The suggestion by U.S. Supreme Court justices that they may end the president’s power to make temporary appointments without Senate approval would end an archaic law with little validity in today's world, CNN legal analyst Paul Callan says.
"It really was put into place by the Founding Fathers to deal with a situation when Congress just wasn't available and couldn't weigh in on an issue so they had this special exception," Callan told "The Steve Malzberg Show" on Newsmax TV.
"And when Congress is closed for three for four days or a week, that doesn't sound like the situation the Founding Fathers had in mind."
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The court, hearing arguments on Thursday in a constitutional standoff between the White House and Republican congressmen, questioned whether President Barack Obama had the legally appointed several members of the National Labor Relations Board two years ago.
Callan, a former NYC homicide prosecutor and criminal defense attorney, said justices from various judicial viewpoints showed skepticism about the presidential power.
"It wasn't just people who are normally thought to be the conservatives on the court. A lot of the justices asked hard questions here," Callan said.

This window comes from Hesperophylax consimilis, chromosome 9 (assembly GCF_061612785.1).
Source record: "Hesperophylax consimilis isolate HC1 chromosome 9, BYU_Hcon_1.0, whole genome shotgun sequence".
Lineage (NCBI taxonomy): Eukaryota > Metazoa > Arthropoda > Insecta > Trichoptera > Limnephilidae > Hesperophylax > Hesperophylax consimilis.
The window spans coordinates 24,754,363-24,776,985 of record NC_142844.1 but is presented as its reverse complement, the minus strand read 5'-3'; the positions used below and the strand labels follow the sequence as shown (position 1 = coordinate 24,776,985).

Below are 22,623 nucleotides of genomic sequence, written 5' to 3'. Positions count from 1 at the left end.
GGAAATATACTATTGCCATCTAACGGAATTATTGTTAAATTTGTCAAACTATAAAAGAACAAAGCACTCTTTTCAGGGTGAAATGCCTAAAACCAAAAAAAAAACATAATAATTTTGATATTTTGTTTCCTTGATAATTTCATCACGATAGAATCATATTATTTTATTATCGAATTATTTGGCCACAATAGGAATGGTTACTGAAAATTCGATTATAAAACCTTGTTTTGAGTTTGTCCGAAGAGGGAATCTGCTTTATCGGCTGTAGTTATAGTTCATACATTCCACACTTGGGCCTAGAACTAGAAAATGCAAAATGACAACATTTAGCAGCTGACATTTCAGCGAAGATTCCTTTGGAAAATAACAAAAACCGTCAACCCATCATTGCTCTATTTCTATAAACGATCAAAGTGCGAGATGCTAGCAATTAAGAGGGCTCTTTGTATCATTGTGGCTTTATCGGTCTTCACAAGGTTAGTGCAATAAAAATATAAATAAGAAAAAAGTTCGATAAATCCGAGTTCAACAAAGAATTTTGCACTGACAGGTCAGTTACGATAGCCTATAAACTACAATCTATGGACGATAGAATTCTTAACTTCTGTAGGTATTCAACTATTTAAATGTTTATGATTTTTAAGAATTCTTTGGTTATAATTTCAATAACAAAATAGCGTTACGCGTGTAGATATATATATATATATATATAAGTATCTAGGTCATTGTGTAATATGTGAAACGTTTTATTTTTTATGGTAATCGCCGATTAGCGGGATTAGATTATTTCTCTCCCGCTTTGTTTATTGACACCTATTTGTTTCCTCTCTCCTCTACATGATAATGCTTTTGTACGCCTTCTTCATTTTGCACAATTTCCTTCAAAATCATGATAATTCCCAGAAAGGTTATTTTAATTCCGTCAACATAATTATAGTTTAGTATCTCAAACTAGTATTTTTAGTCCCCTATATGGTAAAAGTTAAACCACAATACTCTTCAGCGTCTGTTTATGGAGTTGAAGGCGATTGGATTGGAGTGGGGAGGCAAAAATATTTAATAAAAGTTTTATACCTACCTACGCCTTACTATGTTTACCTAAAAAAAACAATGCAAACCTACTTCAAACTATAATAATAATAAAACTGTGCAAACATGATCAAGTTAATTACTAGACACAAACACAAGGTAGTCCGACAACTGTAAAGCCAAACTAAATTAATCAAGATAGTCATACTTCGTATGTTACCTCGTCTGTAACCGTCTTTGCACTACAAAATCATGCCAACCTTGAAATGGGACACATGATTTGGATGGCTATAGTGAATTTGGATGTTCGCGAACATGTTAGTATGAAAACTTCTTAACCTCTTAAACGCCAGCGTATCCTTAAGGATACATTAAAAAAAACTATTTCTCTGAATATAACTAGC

"This provision about interim appointments came into the Constitution back at a time when people traveled by horseback and Congress was out of session for very long periods of time.
"So the Founding Fathers built in this provision that the president could act when Congress was adjourned or in recess. Of course in modern days, these recesses are very short so the Obama administration took advantage of a very brief adjournment … to slip in NLRB-appointees who were being blocked by the Senate."
Callan said Obama is not alone in using the provision.
"President Bush [and] Republican presidents have done the same thing. It's sort of the modern age being used to amend the Constitution so that presidents can get around the power of Congress," he said.
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